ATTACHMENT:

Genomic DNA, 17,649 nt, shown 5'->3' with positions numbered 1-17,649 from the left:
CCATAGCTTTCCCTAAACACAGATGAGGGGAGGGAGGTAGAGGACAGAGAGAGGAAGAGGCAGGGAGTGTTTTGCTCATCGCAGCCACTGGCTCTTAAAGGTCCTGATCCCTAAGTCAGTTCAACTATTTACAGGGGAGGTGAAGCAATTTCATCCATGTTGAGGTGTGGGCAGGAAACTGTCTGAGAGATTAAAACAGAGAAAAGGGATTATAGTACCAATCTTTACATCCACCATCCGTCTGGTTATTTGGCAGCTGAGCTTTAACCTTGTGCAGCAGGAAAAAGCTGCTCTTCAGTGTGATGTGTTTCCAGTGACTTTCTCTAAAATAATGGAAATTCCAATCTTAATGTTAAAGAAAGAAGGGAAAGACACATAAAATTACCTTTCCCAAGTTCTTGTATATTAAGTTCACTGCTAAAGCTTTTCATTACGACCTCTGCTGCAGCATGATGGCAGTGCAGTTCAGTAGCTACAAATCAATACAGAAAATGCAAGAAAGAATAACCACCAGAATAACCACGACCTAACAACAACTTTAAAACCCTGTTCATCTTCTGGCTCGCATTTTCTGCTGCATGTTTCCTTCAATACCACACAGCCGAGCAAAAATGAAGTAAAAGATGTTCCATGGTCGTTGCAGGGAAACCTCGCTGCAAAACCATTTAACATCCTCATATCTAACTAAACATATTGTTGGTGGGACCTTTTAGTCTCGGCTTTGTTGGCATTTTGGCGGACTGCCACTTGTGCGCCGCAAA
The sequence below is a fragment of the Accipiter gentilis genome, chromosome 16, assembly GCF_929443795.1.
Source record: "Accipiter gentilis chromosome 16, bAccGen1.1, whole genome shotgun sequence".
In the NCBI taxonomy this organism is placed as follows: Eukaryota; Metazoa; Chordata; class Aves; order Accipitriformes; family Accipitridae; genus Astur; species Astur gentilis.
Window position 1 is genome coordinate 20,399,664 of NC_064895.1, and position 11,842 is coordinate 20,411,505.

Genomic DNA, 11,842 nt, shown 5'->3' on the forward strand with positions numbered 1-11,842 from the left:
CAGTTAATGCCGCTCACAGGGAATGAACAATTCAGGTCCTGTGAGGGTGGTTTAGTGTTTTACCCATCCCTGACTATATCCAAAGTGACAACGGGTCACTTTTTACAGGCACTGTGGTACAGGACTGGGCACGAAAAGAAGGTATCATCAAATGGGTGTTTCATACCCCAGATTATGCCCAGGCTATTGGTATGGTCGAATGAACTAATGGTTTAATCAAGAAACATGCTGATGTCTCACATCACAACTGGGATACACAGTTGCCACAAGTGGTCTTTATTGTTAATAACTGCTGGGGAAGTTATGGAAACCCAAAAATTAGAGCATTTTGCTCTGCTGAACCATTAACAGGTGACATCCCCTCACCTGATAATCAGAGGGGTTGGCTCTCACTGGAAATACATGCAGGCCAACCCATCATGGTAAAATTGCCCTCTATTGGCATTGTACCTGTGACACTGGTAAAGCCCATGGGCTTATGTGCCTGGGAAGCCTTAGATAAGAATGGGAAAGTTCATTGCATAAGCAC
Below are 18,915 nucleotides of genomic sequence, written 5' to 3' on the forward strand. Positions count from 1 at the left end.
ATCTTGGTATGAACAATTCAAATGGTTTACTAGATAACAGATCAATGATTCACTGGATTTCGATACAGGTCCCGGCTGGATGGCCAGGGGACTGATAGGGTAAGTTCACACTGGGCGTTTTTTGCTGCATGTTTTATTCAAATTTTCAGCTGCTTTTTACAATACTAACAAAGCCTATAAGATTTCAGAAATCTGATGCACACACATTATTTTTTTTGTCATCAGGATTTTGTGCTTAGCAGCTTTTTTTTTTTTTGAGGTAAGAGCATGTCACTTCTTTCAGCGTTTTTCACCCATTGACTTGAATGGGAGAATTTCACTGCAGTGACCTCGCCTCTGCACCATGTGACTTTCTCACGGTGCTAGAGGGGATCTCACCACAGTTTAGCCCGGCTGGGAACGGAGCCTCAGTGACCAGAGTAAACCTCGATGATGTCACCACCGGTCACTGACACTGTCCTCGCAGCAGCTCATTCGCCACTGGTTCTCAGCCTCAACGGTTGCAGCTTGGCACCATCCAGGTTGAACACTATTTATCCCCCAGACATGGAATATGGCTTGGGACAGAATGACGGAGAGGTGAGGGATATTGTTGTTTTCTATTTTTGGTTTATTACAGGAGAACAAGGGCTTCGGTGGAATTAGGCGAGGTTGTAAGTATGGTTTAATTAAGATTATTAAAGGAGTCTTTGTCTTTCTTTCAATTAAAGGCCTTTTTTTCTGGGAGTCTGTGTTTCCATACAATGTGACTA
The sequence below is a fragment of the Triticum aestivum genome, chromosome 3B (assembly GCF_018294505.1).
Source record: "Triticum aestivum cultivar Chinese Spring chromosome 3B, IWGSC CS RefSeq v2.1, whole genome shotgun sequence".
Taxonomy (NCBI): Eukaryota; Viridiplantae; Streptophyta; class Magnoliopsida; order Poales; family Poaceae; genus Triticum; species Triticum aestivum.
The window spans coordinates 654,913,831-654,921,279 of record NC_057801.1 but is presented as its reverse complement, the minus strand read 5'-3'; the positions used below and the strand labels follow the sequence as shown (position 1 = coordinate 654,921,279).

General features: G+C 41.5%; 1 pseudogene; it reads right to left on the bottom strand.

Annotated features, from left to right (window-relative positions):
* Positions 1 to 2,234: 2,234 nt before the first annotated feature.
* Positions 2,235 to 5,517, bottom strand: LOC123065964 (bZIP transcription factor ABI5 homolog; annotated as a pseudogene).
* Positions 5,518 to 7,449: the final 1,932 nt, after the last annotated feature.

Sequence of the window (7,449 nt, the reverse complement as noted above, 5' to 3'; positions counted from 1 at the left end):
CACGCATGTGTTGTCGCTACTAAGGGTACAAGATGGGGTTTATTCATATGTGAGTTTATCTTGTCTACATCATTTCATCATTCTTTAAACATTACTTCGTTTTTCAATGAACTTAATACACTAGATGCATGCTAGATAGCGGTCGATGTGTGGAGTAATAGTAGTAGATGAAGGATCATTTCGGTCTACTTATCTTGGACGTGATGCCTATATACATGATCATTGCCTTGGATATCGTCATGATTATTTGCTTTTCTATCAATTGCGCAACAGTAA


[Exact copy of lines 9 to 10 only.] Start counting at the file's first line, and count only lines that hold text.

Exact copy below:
Below are 18,915 nucleotides of genomic sequence, written 5' to 3' on the forward strand. Positions count from 1 at the left end.
ATCTTGGTATGAACAATTCAAATGGTTTACTAGATAACAGATCAATGATTCACTGGATTTCGATACAGGTCCCGGCTGGATGGCCAGGGGACTGATAGGGTAAGTTCACACTGGGCGTTTTTTGCTGCATGTTTTATTCAAATTTTCAGCTGCTTTTTACAATACTAACAAAGCCTATAAGATTTCAGAAATCTGATGCACACACATTATTTTTTTTGTCATCAGGATTTTGTGCTTAGCAGCTTTTTTTTTTTTTGAGGTAAGAGCATGTCACTTCTTTCAGCGTTTTTCACCCATTGACTTGAATGGGAGAATTTCACTGCAGTGACCTCGCCTCTGCACCATGTGACTTTCTCACGGTGCTAGAGGGGATCTCACCACAGTTTAGCCCGGCTGGGAACGGAGCCTCAGTGACCAGAGTAAACCTCGATGATGTCACCACCGGTCACTGACACTGTCCTCGCAGCAGCTCATTCGCCACTGGTTCTCAGCCTCAACGGTTGCAGCTTGGCACCATCCAGGTTGAACACTATTTATCCCCCAGACATGGAATATGGCTTGGGACAGAATGACGGAGAGGTGAGGGATATTGTTGTTTTCTATTTTTGGTTTATTACAGGAGAACAAGGGCTTCGGTGGAATTAGGCGAGGTTGTAAGTATGGTTTAATTAAGATTATTAAAGGAGTCTTTGTCTTTCTTTCAATTAAAGGCCTTTTTTTCTGGGAGTCTGTGTTTCCATACAATGTGACTA